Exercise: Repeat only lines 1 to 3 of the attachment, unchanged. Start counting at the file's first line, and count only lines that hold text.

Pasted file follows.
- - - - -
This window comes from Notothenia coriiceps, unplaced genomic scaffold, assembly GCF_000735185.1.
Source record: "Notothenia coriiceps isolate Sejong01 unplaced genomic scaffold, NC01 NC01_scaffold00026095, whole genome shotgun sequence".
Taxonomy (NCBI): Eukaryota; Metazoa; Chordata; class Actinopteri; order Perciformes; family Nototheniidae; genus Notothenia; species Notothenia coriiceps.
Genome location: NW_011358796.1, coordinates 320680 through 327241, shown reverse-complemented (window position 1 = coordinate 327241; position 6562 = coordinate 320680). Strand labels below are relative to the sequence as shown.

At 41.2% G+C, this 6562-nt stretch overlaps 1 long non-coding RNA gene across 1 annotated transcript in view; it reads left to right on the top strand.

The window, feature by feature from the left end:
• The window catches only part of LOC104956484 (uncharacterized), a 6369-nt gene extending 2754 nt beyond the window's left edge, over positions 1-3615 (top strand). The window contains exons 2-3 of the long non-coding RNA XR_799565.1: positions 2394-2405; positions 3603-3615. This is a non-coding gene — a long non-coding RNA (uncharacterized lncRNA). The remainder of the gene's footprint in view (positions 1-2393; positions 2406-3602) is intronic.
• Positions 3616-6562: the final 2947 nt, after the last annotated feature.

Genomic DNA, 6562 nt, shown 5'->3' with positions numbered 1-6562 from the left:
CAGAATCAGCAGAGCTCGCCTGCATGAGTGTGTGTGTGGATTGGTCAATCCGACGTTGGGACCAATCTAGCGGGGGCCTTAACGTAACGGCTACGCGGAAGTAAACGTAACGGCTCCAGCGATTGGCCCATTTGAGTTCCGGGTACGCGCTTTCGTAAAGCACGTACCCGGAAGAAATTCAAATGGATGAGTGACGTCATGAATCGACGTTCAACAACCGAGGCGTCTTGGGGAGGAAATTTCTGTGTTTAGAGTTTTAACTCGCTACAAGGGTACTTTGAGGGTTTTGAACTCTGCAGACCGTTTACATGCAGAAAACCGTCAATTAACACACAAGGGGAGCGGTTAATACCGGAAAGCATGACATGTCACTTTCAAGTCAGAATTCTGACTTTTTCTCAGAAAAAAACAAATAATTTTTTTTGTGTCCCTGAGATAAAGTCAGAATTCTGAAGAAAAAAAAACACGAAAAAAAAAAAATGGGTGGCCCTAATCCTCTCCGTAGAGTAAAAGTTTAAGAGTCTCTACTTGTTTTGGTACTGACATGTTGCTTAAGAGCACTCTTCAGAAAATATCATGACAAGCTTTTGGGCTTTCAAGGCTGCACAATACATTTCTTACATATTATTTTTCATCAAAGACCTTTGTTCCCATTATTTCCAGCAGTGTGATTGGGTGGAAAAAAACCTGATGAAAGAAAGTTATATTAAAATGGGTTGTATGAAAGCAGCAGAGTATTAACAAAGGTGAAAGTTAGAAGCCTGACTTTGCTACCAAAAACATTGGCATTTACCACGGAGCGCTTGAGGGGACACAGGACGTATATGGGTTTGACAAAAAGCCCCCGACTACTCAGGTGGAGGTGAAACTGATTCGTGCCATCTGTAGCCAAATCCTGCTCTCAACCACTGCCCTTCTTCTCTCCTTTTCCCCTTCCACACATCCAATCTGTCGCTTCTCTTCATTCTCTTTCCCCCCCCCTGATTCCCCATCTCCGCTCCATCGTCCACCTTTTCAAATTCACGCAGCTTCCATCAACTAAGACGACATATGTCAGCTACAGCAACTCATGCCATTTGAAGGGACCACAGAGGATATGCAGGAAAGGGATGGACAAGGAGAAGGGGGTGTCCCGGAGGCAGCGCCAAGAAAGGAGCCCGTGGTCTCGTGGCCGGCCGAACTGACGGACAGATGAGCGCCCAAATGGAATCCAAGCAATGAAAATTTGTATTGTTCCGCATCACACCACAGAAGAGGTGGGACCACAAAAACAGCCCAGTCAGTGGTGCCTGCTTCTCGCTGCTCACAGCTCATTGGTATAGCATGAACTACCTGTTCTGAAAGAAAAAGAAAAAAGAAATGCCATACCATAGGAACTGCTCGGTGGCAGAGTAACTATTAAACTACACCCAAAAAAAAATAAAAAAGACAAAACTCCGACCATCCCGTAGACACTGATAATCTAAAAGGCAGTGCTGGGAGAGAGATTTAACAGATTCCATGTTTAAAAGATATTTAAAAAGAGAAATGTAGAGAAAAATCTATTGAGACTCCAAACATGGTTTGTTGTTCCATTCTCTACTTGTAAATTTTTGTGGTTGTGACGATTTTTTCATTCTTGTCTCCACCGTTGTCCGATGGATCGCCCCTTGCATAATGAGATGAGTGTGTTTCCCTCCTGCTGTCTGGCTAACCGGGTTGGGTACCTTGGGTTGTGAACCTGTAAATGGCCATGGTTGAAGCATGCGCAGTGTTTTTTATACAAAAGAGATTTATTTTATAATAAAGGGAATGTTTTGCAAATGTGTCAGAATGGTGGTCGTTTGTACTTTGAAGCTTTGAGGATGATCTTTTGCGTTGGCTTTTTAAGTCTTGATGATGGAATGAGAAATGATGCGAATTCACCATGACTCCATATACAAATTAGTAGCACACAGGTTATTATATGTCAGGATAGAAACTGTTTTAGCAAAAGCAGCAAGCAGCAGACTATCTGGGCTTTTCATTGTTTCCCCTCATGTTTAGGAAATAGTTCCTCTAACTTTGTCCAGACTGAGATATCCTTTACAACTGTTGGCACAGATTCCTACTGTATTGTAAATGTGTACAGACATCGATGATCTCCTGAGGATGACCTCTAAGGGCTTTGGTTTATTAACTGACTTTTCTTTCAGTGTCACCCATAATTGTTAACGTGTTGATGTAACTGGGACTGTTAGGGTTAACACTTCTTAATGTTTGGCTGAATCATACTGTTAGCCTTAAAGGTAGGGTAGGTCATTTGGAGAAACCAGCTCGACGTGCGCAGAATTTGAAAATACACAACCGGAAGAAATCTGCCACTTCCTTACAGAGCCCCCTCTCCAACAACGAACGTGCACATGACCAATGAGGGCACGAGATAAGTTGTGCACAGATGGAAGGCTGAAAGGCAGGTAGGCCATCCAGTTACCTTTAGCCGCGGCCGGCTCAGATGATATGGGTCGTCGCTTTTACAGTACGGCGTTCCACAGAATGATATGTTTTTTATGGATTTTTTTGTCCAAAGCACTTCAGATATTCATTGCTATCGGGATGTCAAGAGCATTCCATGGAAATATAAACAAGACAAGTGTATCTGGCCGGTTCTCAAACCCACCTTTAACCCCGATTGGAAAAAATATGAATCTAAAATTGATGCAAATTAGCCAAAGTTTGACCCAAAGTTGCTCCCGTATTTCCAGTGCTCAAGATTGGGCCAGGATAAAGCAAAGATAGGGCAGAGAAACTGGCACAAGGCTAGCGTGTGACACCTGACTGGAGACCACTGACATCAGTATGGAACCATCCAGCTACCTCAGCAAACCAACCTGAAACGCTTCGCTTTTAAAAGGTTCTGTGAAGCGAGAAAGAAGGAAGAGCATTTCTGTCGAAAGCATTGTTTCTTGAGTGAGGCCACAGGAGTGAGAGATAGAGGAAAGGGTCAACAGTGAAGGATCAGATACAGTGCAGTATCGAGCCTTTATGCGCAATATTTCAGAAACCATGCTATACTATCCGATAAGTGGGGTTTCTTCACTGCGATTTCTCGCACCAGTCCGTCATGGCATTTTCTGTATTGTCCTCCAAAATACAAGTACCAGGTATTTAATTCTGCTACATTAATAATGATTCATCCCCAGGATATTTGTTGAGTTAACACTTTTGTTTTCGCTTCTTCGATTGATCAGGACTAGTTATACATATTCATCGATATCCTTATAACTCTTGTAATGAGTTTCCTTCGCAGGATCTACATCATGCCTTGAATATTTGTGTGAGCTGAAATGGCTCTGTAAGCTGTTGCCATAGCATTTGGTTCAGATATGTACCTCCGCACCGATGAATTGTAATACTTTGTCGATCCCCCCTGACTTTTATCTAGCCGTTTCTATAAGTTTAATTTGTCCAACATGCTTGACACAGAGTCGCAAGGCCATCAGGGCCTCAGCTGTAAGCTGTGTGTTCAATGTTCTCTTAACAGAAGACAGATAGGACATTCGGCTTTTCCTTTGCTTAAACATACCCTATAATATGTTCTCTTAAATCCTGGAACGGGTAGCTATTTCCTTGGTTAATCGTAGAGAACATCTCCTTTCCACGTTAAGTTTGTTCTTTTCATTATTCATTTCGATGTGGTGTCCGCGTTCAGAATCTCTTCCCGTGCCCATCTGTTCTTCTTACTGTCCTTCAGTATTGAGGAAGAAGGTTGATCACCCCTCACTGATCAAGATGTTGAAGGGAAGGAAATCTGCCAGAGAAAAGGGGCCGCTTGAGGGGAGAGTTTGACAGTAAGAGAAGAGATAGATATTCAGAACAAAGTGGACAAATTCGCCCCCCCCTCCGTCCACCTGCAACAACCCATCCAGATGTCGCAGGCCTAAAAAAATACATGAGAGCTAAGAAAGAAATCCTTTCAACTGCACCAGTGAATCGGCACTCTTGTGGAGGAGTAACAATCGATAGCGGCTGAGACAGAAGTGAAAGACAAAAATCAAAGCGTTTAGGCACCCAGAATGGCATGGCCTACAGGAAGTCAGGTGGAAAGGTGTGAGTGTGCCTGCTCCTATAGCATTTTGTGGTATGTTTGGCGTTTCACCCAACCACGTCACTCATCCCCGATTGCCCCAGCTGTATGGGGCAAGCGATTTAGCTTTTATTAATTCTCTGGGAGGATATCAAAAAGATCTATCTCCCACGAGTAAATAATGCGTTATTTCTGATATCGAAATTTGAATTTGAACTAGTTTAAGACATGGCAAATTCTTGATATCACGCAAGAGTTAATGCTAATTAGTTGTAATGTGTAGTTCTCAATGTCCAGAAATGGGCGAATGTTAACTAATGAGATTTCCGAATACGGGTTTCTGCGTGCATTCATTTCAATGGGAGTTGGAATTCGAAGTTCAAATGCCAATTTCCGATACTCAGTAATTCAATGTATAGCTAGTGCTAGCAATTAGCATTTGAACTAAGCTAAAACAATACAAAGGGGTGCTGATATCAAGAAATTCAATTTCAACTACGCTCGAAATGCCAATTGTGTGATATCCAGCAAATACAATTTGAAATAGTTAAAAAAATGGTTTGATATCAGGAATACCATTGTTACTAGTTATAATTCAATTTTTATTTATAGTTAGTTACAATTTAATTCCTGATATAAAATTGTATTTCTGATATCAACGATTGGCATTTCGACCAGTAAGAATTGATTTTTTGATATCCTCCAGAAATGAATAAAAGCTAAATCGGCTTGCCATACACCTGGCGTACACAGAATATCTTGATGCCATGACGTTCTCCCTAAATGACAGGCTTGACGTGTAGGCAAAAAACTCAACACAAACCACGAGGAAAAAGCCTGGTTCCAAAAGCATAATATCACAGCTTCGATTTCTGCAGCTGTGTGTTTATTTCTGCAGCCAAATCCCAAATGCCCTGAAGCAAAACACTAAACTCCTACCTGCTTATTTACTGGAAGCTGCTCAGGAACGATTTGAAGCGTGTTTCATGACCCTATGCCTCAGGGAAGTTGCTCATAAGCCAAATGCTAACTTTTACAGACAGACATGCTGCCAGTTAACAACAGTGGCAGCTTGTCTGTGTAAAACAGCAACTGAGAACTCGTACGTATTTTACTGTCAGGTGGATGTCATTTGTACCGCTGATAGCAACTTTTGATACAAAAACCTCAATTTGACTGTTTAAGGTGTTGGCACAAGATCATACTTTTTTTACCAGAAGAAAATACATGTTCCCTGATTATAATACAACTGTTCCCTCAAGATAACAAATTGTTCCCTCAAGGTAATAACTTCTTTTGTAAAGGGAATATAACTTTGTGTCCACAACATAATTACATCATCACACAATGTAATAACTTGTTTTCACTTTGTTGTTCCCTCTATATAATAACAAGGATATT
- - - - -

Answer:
This window comes from Notothenia coriiceps, unplaced genomic scaffold, assembly GCF_000735185.1.
Source record: "Notothenia coriiceps isolate Sejong01 unplaced genomic scaffold, NC01 NC01_scaffold00026095, whole genome shotgun sequence".
Taxonomy (NCBI): Eukaryota; Metazoa; Chordata; class Actinopteri; order Perciformes; family Nototheniidae; genus Notothenia; species Notothenia coriiceps.